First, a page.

Last month, we reported that the Vatican jumped into the ever-controversial game of naming the Top-10 rock albums of all time. It was a list that contained classics from the likes of Santana, U2 and Pink Floyd. And the number one rock album, in the Vatican’s eyes? None other than The Beatles’ Revolver. Which may have seemed a bit odd to those who remember the dust-up over John Lennon’s “We’re bigger than Jesus” quip way back in 1966.
For those of you who haven’t got a clue of what I’m talking about, here’s what the mop-haired rocker said:
“Christianity will go. It will vanish and shrink. I needn’t argue about that; I’m right and I’ll be proved right. We’re more popular than Jesus now; I don’t know which will go first—rock ‘n’ roll or Christianity. Jesus was all right but his disciples were thick and ordinary. It’s them twisting it that ruins it for me.”
I’m kind of wondering what John may be thinking about it all today. But, in any case, now that I’ve reopened old wounds (and offended all you Fab Four fans), let me tell you the latest. The Vatican newspaper, L’Osservatore Romano, recently paid tribute to the band on the 40th anniversary of the group’s breakup and put out the news that everything is officially, well, groovy.
“It’s true they took stupefying substances; overwhelmed by success they lived dissolute and uninhibited years; in an excess of boastfulness they even said they were more famous than Jesus; they had fun launching mysterious messages, even Satanic, according to improbable declarations. Sure they weren’t the best example for young people at the time, but neither (were they) the worst,” the newspaper said, according to the Catholic News Agency translation. “But, listening to their songs, all of this seems distant and meaningless. Their beautiful melodies, which changed forever pop music and still gives us emotions, live on like precious jewels.”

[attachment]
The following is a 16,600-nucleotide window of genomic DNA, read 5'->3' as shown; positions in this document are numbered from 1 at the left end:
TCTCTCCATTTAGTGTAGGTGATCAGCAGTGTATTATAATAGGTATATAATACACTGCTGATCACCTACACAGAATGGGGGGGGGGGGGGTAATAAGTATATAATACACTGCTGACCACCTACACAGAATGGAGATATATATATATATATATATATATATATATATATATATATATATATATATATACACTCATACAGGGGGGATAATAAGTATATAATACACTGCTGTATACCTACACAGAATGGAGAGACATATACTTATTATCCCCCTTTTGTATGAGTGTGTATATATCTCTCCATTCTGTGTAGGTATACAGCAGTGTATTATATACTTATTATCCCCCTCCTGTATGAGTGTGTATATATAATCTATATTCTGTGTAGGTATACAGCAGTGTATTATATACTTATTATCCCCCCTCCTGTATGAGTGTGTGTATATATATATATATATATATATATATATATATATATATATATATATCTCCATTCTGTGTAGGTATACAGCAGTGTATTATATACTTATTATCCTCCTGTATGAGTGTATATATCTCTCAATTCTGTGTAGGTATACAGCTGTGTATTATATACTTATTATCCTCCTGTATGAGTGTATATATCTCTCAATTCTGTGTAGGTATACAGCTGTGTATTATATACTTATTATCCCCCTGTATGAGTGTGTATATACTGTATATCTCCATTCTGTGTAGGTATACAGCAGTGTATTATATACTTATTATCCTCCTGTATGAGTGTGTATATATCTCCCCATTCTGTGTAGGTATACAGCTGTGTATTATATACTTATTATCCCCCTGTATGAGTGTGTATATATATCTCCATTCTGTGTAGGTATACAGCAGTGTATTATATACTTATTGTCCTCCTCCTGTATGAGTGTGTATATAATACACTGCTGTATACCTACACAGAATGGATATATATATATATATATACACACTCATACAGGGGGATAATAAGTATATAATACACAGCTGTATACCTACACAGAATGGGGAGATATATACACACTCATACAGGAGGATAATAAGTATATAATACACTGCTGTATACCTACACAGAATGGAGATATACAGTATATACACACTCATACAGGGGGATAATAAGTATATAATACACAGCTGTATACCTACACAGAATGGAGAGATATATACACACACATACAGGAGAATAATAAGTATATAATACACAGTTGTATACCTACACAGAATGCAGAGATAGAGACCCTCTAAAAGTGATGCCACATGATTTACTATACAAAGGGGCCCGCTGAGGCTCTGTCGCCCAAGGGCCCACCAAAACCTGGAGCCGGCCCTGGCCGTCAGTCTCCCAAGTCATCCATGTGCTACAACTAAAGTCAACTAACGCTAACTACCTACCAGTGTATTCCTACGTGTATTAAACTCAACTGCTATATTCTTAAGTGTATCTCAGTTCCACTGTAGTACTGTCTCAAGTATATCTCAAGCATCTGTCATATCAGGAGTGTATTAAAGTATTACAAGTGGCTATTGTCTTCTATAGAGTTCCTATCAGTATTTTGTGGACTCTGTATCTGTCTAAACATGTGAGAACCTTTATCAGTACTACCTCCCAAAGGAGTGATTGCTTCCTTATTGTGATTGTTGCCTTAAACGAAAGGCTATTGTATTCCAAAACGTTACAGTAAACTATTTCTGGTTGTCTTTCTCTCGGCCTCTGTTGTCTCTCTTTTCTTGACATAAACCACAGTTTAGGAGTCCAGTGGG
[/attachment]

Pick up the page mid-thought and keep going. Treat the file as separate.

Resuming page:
You see? Time does heal all wounds. And it gives us emotions, as well. All together now: They love you, yeah, yeah, yeah. … Wait. Hold up a mo.
Uh, your holiness, sir? There’s a Mr. Jagger on the phone.